Spector Law Group - October 2020



October 2020

Medical Malpractice | Nursing Home Negligence | Auto Accidents


The Role of Recipes in My Family’s Life

Before the pandemic, my wife and I shared in the dinner preparation. Eventually, she took over the task on her own. But now during the quarantine, everyone has been home, and my wife and I have been cooking breakfast, lunch, and dinner. That’s a lot of work! So, we started requiring the kids to cook a meal at least once every week. Chores can be boring, but at least they’re honing new skills with cooking. We started out by teaching them about using the microwave, then the oven, and then the stovetop. They picked everything up pretty quickly.

I’m proud to say that cooking is an integral part of my family’s life. I come from a Jewish background, and my wife has a Greek background — there’s a pretty rich culture of food behind the dishes we both ate as kids, so we’ve revisited those dishes with recipes over the years and explored them together. My wife has always been particularly passionate about this, even going as far as crafting her own family cookbook with the help of her six siblings. Everyone collected all kinds of details about recipes from their mom and grandmothers, especially the ones they liked the best! Instead of throwing a simple list of recipes together, Elaine’s family each shared recipes and photos of the finished product on an online cookbook creator. The finished product is beautiful. It includes not only the recipes but photos of my mother-in-law growing up, family pictures, and stories of why each recipe is important to each child. Everyone ended up getting a copy of the cookbook. It’s even inspired my kids to cook.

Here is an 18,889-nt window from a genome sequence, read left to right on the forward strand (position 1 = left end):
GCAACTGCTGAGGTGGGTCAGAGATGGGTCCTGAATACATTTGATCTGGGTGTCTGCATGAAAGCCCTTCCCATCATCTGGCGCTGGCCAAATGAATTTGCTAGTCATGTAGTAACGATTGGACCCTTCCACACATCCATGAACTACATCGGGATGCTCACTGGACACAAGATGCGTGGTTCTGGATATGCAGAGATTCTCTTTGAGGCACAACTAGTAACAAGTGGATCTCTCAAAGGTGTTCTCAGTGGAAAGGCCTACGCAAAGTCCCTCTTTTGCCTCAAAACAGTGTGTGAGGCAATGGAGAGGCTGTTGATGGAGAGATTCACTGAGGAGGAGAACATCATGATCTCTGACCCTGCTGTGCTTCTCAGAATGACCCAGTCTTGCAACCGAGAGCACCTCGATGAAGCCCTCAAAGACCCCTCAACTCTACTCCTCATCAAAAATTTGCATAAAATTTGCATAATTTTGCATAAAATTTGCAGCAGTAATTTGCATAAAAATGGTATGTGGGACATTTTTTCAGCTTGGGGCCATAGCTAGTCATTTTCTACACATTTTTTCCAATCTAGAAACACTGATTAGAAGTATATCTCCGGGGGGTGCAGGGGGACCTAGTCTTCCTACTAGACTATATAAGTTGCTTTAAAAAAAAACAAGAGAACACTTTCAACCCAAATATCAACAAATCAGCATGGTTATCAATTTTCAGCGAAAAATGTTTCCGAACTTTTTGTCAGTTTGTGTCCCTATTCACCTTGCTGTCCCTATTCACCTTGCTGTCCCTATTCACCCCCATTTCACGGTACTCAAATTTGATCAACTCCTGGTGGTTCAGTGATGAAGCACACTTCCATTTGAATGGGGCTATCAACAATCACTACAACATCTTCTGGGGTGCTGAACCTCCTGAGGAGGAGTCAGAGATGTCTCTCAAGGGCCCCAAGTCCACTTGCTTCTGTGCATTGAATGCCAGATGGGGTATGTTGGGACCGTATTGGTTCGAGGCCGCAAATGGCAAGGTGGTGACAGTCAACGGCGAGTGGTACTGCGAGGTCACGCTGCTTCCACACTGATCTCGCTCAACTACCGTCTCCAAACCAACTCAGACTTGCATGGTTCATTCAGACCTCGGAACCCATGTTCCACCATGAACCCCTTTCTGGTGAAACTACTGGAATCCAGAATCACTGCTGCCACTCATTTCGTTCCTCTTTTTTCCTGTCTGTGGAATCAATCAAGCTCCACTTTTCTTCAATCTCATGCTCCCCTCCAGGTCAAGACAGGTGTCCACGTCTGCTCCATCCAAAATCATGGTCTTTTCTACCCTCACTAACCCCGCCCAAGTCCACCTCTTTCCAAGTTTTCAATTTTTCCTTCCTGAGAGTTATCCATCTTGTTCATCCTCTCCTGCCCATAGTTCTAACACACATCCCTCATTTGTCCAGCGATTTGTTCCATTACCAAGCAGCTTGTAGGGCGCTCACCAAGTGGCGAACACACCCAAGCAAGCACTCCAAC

has made lamb shanks, stuffed peppers, and all kinds of seafood dishes. There are a lot of ingredients and steps to the process, and they pull them off impressively! My 15-year-old son, however, doesn’t cook — he’s in charge of a pretty unique part of the process. Since the lockdowns started, he’s taken over the garden and farms all of the vegetables. His role is providing ingredients. It’s funny to see my 17-year- old shout at him from across the house for tomatoes. My 15-year-old has everything, including eggplants, cucumbers, and herbs like rosemary and basil. The ingredients are just as important as the recipe. To actually grow them in our backyard, use them as ingredients, and have it be a family experience has been a unique blessing. Since October is Cookbook Month, tell me all about your favorite cookbook or recipes. Food is a big part of my life, and I’m always curious to learn more!